Read the full post at Consumerist.
“Patent exhaustion” isn’t exactly a thrilling pair of words. But that was the crux of a case the Supreme Court ruled on today that answered one incredibly important question for consumers: Can a company that sold you something use its patent on that product to control how you choose to use after you buy it?
Happily for consumers, the Court’s answer is, basically, “nope.”
The Court heard the case, Impression Products, Inc v Lexmark International, Inc, in March and issued a final ruling on the matter today.
The key question at play in the Lexmark case was one of patent exhaustion. Precedent has held that a patent-holder’s rights are used up — legally, exhausted — at the moment that it sells the thing it has a patent on to someone else. But in the modern era of microchips and DRM, some usage restrictions are suddenly enforceable long after an original item is sold. So question the Court was setting out to answer was: Can the company that sold you something it holds the patent on determine what you do with it after you’ve bought it, or do they exhaust their patent and therefore relinquish control?
That case was, basically, a dispute between a company that makes printers (Lexmark) and a third-party company that makes and refills ink and toner cartridges for use in printers (Impression Products).
Read the full story in Inc.
The guys behind iFixit want to show you how to fix everything from your iPhone to your toaster–for free. By doing so, they’ve built a huge business. Even though Apple totally hates them.
Read the full story from Capital Public Radio.
Local teens looking to attend their prom won’t need to go far or pay a high price for their formal wear. That’s because the Sacramento Public Library is giving away free prom attire throughout March and April at various library locations.
Read the full story in the New York Times. If you’re in the Champaign-Urbana area, visit the Illini Gadget Garage to learn how to repair your broken electronic devices.
If you’ve ever despaired of getting your vacuum cleaner fixed or thought that your broken lamp was a lost cause, there’s hope. A worldwide movement is trying to reform our throwaway approach to possessions.
The movement’s foundation is the Repair Cafe, a local meeting place that brings together people with broken items and repair coaches, or volunteers, with the expertise to fix them.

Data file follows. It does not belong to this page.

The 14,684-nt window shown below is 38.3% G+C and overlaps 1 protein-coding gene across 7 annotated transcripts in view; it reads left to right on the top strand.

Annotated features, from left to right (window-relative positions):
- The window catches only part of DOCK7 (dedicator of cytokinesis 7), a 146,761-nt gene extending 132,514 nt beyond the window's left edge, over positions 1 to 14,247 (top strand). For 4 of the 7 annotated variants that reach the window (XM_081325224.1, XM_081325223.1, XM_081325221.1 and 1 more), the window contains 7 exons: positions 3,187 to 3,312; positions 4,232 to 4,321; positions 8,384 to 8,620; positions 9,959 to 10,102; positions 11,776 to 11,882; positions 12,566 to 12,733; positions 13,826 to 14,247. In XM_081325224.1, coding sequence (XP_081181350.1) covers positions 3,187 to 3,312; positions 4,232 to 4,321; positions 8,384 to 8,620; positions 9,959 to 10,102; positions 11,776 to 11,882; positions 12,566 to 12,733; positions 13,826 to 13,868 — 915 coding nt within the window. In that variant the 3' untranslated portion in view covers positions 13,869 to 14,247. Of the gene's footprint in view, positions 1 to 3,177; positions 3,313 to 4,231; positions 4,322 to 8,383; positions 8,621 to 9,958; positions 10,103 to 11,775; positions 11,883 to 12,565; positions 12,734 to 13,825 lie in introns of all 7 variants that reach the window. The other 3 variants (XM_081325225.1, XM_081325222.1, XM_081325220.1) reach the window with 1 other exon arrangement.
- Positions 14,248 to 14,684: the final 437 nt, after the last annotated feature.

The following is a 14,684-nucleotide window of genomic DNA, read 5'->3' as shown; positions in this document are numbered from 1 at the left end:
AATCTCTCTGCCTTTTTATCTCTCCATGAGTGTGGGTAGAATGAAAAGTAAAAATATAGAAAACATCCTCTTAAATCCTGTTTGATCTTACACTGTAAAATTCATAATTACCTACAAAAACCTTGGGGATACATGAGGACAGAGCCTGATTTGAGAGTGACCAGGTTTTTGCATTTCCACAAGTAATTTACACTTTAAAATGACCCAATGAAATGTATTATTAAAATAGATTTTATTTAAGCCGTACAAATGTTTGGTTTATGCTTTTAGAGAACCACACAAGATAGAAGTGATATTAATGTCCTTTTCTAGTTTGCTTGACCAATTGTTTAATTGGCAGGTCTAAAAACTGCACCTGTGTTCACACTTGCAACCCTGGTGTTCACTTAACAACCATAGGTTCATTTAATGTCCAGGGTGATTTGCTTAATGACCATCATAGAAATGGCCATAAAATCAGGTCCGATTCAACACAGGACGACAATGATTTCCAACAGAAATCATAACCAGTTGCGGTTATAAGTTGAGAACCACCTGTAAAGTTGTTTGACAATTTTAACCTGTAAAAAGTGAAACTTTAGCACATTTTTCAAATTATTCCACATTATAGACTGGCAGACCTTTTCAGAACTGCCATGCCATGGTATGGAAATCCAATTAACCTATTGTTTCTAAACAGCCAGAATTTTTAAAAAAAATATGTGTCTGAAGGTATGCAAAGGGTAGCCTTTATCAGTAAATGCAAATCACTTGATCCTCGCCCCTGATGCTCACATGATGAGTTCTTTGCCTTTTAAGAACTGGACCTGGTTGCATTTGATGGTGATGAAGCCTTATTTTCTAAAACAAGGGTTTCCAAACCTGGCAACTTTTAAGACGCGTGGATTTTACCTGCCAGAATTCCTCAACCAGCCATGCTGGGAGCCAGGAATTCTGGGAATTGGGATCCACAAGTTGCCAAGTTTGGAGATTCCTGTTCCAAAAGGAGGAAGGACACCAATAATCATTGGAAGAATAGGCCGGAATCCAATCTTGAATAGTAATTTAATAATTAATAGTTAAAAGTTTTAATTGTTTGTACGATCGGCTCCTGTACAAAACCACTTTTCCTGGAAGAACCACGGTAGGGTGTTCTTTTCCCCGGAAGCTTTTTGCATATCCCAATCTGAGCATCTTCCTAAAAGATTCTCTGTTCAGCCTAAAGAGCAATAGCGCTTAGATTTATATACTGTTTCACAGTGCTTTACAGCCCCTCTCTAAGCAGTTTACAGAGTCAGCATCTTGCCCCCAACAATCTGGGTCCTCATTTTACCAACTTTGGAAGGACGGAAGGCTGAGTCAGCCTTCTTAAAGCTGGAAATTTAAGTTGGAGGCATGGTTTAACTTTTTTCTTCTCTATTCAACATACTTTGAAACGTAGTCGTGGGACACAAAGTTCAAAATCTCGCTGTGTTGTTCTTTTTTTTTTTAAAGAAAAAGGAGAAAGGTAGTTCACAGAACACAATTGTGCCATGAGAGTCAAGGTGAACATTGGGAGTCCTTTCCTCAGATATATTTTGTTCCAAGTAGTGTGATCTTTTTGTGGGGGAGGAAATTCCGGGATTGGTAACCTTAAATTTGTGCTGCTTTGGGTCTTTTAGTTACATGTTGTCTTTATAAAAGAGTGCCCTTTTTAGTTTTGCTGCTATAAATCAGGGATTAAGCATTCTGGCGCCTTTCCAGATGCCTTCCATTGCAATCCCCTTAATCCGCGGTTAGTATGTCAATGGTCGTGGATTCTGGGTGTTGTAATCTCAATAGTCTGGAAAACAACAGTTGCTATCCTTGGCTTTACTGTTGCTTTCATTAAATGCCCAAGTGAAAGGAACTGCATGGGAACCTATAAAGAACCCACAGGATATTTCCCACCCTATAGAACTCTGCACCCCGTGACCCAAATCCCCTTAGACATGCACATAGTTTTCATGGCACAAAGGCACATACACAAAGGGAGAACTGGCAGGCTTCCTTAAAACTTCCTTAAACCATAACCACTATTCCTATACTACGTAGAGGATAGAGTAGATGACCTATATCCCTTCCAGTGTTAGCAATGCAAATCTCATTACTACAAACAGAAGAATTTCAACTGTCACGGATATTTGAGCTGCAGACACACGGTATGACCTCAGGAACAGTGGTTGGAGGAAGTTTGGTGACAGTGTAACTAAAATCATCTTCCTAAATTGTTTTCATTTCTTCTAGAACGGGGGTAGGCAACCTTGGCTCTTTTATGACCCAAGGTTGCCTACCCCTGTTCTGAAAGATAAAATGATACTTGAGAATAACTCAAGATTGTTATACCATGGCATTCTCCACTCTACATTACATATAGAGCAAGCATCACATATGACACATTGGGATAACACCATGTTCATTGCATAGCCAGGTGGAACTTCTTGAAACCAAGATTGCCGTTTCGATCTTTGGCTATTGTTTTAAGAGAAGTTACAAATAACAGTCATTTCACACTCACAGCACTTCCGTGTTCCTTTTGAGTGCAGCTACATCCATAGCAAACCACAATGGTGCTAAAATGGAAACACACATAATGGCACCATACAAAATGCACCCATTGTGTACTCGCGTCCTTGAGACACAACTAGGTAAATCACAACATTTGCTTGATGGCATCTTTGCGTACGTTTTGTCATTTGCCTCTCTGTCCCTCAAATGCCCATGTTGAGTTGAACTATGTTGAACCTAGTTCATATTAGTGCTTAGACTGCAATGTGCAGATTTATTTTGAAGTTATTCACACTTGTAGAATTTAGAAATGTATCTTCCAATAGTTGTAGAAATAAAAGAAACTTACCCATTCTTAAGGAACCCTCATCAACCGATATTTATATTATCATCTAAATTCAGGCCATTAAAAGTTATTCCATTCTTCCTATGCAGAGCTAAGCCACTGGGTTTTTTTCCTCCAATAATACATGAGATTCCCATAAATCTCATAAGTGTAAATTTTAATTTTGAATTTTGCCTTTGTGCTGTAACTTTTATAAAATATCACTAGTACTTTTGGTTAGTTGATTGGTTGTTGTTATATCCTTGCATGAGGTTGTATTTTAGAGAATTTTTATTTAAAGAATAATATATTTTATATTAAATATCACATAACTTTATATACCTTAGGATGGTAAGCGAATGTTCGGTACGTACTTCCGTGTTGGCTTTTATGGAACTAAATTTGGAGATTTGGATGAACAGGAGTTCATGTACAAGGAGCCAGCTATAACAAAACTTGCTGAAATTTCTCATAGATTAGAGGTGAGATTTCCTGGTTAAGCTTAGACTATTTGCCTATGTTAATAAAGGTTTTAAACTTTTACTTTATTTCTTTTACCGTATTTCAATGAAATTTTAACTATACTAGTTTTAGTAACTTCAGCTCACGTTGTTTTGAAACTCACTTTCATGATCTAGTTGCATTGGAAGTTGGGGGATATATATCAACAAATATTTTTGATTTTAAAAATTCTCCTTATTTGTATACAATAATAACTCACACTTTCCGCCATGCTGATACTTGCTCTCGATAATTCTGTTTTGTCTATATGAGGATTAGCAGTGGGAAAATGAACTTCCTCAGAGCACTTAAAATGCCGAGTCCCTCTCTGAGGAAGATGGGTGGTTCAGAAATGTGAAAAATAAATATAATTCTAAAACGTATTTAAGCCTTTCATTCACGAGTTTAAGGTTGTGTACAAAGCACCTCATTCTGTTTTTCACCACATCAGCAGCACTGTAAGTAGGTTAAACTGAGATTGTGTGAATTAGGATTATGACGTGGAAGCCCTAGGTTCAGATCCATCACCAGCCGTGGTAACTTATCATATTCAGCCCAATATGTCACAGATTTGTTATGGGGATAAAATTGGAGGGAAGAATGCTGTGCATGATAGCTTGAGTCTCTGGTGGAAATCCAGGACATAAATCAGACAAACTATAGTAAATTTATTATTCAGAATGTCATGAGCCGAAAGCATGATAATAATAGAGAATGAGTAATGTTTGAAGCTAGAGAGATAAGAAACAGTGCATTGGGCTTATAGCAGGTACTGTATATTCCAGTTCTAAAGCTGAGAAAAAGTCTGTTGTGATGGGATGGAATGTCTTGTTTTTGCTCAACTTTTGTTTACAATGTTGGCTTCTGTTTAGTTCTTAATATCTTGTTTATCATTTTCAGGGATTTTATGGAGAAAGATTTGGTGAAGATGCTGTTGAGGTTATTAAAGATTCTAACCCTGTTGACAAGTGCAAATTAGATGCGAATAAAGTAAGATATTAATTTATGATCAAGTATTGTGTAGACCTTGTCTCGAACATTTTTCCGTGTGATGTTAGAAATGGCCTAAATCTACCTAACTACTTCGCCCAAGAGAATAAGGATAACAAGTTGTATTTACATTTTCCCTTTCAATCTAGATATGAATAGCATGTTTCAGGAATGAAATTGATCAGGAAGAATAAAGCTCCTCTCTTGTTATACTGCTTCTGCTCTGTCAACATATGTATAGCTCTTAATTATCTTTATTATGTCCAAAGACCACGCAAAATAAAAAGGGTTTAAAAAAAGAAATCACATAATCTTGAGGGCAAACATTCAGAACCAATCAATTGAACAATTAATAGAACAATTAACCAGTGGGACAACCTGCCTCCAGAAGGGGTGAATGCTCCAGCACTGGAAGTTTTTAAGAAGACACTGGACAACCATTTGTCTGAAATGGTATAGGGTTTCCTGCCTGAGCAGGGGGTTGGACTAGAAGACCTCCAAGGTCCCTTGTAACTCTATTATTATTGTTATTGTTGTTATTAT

Read the full story from Fast Company.
Millions of people around the world own Ikea couches because they’re cheap and relatively well-designed. That also makes them more disposable. When it’s time to move or redecorate, many of us would rather toss our old couches than get them reupholstered.
That’s something the Swedish interior design company Bemz is trying to change. The 12-year-old company makes custom slipcovers for Ikea couches and chairs. The aim? To keep furniture out of landfills while also giving consumers a way to change the look of their living space.
Read the full story at Mother Nature Network.
As you make room for the new, be sure the old goes to the right place.
The Book Box Vending machine project was started to allow the Effingham (IL) Public Library to share their abundance of donated books with the community. By placing the Book Box (a repurposed vending machine) in the Effingham County Building, the library promotes literacy to community members as well as those who are currently incarcerated. Users find books, sorted by genre, wrapped in butcher paper and labeled so that they receive a book of their choosing at the push of a button. There is no charge for the books.
Created with an initial grant from Better World Books, the Book Box is maintained by the staff and volunteers at the Effingham Public Library.
For more information on the project, visit the Library’s web site or the project page at Better World Books.